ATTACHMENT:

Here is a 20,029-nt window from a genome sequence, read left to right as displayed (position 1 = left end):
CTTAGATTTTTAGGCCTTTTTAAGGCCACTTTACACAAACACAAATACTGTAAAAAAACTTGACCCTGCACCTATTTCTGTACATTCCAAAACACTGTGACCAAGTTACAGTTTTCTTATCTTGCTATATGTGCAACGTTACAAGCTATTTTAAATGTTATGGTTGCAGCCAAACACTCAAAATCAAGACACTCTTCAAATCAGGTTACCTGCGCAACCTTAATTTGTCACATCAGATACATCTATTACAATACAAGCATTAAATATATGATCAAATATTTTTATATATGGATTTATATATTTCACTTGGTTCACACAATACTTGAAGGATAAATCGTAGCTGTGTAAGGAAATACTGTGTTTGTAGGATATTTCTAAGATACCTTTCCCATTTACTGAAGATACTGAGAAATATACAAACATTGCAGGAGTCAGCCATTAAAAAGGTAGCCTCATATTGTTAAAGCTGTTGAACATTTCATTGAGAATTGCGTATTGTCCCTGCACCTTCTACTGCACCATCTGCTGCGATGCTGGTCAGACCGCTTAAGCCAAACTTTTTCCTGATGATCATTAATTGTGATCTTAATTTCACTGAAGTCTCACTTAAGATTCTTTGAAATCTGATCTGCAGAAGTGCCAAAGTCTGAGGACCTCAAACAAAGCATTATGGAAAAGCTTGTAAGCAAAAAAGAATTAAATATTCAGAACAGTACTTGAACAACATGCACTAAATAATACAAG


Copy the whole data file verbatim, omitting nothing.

Here is a 20,029-nt window from a genome sequence, read left to right as displayed (position 1 = left end):
CTTAGATTTTTAGGCCTTTTTAAGGCCACTTTACACAAACACAAATACTGTAAAAAAACTTGACCCTGCACCTATTTCTGTACATTCCAAAACACTGTGACCAAGTTACAGTTTTCTTATCTTGCTATATGTGCAACGTTACAAGCTATTTTAAATGTTATGGTTGCAGCCAAACACTCAAAATCAAGACACTCTTCAAATCAGGTTACCTGCGCAACCTTAATTTGTCACATCAGATACATCTATTACAATACAAGCATTAAATATATGATCAAATATTTTTATATATGGATTTATATATTTCACTTGGTTCACACAATACTTGAAGGATAAATCGTAGCTGTGTAAGGAAATACTGTGTTTGTAGGATATTTCTAAGATACCTTTCCCATTTACTGAAGATACTGAGAAATATACAAACATTGCAGGAGTCAGCCATTAAAAAGGTAGCCTCATATTGTTAAAGCTGTTGAACATTTCATTGAGAATTGCGTATTGTCCCTGCACCTTCTACTGCACCATCTGCTGCGATGCTGGTCAGACCGCTTAAGCCAAACTTTTTCCTGATGATCATTAATTGTGATCTTAATTTCACTGAAGTCTCACTTAAGATTCTTTGAAATCTGATCTGCAGAAGTGCCAAAGTCTGAGGACCTCAAACAAAGCATTATGGAAAAGCTTGTAAGCAAAAAAGAATTAAATATTCAGAACAGTACTTGAACAACATGCACTAAATAATACAAG